What X-Rays Can Show During a Dental Treatment

A general dentist like Dr. Cluff has the primary responsibility to make sure you know how well you are doing with brushing and flossing to prevent tooth decay and periodontal disease. A full dental exam should be conducted twice a year, along with a professional cleaning by our hygienist, to be sure your oral health is in optimum shape. It doesn’t take long for a tiny cavity to become large or gums to become infected by bacteria that thrive on tiny particles of food that cling to teeth and can be hard to remove with just brushing and flossing.

As part of a general dentistry experience, the physical exam is to look at the gums and soft tissues and probe for signs of infection, as well as to see the dark spots on the edges of teeth that are the beginning of cavities (aka dental caries). If Dr. Cluff believes that some may be hidden in places especially hard to clean and difficult to see with the naked eye, she may feel a digital x-ray (involving minimal and very safe radiation) is justified.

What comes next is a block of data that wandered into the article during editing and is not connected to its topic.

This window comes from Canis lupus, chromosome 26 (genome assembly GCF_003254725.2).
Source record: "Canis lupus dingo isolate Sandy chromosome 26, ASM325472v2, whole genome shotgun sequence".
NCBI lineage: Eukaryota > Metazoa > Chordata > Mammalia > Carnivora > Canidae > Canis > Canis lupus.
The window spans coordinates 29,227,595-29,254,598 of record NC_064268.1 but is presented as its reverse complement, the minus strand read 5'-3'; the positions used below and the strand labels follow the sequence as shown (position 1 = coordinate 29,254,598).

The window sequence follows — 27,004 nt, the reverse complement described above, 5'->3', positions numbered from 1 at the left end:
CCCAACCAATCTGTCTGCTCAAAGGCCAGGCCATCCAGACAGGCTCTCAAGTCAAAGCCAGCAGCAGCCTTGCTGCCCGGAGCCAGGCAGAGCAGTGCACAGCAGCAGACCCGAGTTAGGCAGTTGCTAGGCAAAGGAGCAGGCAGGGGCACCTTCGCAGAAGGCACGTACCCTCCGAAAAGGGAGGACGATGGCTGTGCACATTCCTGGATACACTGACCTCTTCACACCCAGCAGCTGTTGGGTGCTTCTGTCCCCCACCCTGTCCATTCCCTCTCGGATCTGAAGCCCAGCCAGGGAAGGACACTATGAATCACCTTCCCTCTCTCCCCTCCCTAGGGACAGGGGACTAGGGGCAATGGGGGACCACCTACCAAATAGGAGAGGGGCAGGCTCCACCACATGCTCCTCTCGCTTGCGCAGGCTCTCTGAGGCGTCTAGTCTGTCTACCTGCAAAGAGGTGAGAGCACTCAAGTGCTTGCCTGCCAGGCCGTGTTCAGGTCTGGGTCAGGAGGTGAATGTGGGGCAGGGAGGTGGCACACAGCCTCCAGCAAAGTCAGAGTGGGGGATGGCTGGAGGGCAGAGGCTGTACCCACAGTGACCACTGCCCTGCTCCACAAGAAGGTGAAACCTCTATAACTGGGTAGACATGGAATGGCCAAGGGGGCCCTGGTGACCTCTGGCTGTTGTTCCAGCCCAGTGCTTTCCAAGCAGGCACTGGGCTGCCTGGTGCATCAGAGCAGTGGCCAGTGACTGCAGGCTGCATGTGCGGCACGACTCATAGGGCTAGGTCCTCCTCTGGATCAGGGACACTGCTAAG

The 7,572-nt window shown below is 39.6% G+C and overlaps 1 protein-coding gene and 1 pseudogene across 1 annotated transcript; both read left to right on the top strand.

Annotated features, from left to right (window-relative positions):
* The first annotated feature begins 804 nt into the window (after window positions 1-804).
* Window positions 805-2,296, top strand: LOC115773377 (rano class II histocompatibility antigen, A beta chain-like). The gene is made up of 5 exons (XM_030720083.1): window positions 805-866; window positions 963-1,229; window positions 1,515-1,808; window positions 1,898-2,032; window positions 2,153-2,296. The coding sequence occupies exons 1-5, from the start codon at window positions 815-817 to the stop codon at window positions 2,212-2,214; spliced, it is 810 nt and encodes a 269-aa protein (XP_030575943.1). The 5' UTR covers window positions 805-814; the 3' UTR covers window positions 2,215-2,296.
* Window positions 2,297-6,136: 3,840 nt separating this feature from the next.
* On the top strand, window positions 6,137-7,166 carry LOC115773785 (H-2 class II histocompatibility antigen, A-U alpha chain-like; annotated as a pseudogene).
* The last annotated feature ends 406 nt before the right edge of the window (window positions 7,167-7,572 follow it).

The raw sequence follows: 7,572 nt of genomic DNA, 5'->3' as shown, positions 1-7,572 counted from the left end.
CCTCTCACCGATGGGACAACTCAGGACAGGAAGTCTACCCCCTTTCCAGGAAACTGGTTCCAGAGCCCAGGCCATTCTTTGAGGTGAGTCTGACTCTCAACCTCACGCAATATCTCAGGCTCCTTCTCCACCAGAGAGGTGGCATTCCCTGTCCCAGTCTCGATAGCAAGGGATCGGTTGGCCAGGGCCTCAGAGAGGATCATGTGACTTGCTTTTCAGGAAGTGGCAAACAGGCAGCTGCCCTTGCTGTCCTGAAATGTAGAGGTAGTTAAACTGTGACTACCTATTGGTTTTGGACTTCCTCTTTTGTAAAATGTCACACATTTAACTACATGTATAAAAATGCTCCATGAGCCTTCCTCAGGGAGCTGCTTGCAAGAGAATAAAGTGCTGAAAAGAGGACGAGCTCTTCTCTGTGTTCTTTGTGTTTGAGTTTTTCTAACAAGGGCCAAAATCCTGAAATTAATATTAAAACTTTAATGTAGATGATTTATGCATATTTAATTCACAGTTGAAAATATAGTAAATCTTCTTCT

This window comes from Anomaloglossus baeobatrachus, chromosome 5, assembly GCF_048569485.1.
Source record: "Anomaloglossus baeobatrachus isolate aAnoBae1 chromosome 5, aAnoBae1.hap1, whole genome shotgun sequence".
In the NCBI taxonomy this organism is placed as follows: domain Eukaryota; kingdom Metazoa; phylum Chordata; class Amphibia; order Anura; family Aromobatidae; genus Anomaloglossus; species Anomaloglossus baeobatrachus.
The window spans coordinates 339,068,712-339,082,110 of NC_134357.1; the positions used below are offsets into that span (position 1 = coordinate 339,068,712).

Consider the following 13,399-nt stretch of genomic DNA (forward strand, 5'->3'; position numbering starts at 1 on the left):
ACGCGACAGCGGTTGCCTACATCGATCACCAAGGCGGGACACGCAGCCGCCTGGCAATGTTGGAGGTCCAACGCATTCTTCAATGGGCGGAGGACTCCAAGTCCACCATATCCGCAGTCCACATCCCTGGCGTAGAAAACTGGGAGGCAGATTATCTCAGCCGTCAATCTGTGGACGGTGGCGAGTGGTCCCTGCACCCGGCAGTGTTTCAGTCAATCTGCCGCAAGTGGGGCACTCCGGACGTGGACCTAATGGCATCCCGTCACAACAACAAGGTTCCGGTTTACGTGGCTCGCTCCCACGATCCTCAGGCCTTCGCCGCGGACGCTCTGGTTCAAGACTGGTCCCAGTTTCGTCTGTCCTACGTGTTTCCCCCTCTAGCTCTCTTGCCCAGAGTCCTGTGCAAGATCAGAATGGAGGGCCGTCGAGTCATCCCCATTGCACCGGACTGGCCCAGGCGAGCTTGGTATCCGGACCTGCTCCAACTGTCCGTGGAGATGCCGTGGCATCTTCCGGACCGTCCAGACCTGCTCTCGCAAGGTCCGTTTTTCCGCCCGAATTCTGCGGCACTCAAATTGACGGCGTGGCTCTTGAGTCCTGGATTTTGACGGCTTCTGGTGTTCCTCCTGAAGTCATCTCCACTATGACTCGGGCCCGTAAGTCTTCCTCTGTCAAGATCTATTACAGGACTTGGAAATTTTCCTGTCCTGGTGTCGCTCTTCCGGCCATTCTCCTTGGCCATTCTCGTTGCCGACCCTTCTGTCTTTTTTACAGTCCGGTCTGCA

What X-Rays can Show During a Dental Treatment


X-rays show only the hard tissues and the dentist can immediately see where bacteria may have eaten away the outer layer of a tooth, the enamel, and the second protective layer, the dentin, before you feel any pain. It obviously is better to catch caries early before treatment becomes an emergency.

But digital x-rays are important for other reasons and it is generally wise to have a full-mouth set taken once a year. This will allow the dentist to examine the density of your jawbone. Sometimes a periodontal infection will get into the jaw and will gradually undermine the teeth so that multiple ones need to be immediately removed and replaced with dental implants or bridges. This also occurs without any pain, so the problem can be advanced and undetected without an x-ray and even require jawbone implants.

A full x-ray will provide a picture of different parts of the jaw and teeth, using a variety of techniques. Bitewings reveal cavities between teeth and show how crowns in the upper and lower arch match up. A periapical x-ray shows an image of a single tooth from root to crown. Occlusal x-rays allow the dentist to check the alignment of teeth and any abnormalities with palate development. A panoramic one will be used to examine wisdom teeth or investigate jaw problems. 

Digital x-rays also enable Dr. Cluff to share them with a specialist, if a referral is needed. If you do not recall having had a full x-ray in the past couple of years, call today to set an appointment before any problems become serious.